Report: 76% Of Kenyan Youth Gamble. Staking Over Ksh. 160b In A Year.

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Gamblers placed Sh620.97 billion bets between 2018 and last year, highlighting the craze that has made Kenya home to the highest percentage of young punters in Africa.




A report tabled before the National Assembly Committee on Sports and Culture last week lifted the lid on the betting craze as millions of Kenyans, both the unemployed and those with jobs, eye quick cash.




Kenya has the highest percentage of young gamblers in Africa at 76 percent and who on average spend more to bet compared to their peers across the continent, as the craze defies increased taxation.




Gamblers pay tax for every winning bet besides a further levy per amount staked while gambling firms pay a raft of taxes which have been increasing over the years to thin the appeal of the Kenyan gambling market.




“Kenya has the highest percentage of young gamblers in Sub-Saharan Africa (76 percent), who outspend their peers on a per-capita basis, with 96 percent of them using mobile devices,” the report reads.




The billions of shillings spent on betting have made Kenya the third biggest gambling market in Africa with an estimated worth of Sh200 billion annually, behind Nigeria and South Africa.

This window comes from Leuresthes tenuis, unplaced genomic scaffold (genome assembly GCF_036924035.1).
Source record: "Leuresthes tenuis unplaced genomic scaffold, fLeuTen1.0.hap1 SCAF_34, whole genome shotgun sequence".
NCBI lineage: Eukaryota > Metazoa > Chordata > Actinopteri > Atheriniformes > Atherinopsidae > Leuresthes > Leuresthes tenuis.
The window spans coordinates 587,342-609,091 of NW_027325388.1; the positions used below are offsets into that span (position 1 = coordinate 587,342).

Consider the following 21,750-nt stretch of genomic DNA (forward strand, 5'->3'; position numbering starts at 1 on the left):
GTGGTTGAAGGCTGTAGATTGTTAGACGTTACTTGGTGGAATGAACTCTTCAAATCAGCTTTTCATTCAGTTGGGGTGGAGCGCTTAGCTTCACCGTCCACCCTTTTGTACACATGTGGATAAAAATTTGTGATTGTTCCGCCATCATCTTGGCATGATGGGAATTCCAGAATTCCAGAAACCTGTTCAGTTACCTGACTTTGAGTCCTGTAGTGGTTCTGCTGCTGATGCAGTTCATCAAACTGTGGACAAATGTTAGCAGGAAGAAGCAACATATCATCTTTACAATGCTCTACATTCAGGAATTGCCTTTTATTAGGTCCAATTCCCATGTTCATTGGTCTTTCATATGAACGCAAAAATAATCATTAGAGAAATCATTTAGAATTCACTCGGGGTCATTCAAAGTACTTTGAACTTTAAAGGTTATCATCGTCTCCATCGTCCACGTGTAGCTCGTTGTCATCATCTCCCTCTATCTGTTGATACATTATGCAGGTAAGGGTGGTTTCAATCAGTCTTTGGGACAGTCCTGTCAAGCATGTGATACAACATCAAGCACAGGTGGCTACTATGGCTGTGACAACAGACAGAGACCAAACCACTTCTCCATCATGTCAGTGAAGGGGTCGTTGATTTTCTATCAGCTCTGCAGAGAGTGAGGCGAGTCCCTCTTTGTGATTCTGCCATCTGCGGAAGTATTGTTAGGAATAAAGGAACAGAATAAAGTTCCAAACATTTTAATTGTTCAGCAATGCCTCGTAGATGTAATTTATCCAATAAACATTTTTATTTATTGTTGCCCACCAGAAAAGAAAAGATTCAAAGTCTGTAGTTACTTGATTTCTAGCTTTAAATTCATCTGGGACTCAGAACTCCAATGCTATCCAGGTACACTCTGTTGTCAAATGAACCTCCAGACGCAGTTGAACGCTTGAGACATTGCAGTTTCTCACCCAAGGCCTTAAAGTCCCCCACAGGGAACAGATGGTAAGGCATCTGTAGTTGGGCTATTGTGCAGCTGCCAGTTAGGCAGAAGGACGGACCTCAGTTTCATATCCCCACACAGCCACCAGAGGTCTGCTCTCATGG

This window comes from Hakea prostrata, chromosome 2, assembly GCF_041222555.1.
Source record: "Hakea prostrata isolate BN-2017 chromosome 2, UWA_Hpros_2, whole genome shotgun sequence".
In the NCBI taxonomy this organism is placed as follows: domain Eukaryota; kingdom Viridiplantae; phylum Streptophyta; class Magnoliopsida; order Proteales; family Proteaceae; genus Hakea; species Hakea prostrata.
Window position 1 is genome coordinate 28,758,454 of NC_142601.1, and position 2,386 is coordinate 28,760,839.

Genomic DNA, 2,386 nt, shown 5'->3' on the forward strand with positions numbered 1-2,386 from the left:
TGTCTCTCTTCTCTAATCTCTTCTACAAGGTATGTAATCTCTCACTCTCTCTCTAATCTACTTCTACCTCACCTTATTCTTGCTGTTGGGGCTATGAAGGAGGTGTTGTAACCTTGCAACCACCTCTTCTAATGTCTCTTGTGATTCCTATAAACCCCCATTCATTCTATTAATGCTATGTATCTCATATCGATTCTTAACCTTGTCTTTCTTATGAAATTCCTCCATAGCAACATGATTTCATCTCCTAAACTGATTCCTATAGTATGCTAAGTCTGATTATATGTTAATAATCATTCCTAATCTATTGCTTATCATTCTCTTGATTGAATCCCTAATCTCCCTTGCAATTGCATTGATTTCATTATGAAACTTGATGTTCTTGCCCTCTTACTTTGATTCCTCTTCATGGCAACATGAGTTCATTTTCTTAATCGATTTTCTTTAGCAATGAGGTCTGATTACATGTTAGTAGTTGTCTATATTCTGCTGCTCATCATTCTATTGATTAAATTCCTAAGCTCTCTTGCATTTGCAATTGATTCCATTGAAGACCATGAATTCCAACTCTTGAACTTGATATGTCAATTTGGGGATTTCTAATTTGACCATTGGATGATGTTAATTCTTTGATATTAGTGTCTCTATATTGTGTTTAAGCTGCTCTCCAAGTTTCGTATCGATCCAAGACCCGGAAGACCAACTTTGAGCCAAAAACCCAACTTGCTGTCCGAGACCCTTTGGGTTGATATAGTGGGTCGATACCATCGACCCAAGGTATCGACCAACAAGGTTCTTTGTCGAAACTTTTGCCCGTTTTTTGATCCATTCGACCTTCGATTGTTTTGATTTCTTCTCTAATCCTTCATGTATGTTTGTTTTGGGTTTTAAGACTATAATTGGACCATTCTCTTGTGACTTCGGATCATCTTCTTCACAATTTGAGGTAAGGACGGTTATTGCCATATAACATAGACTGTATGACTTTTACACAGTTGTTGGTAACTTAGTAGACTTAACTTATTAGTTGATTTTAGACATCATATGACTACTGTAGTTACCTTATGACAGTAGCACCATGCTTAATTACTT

The report does not, however, give a breakdown of how much punters staked per year in the period, but shows that betting firms paid gamblers Sh532.72 billion as winning bets.




The firms made Sh88.24 billion in gross gaming revenue between 2018 and 2022.

Every betting stake is taxed 12.5 percent adding to the 20 percent withholding tax on every winning bet in deliberate efforts by the State to discourage gamblers.




Besides gamblers, betting firms are taxed on the gross gaming revenue —turnover minus winnings paid out— at a rate of 15 percent while they pay corporate tax on profits at a rate of 30 percent.




Gamblers have increasingly spent more on betting in the hope of making quick cash to pay daily bills amid a high level of unemployment.




“A typical gambler is male, below 36 years of age, from a low-income household, with at least a secondary school level of education.”





Betting firms are flooding the Kenyan market in a bid to have a slice of the billions of shillings that punters stake every year.




The latest listing by the Betting Control and Licensing Board shows out of the 110 betting firms licensed to operate, some 22 are new entrants.

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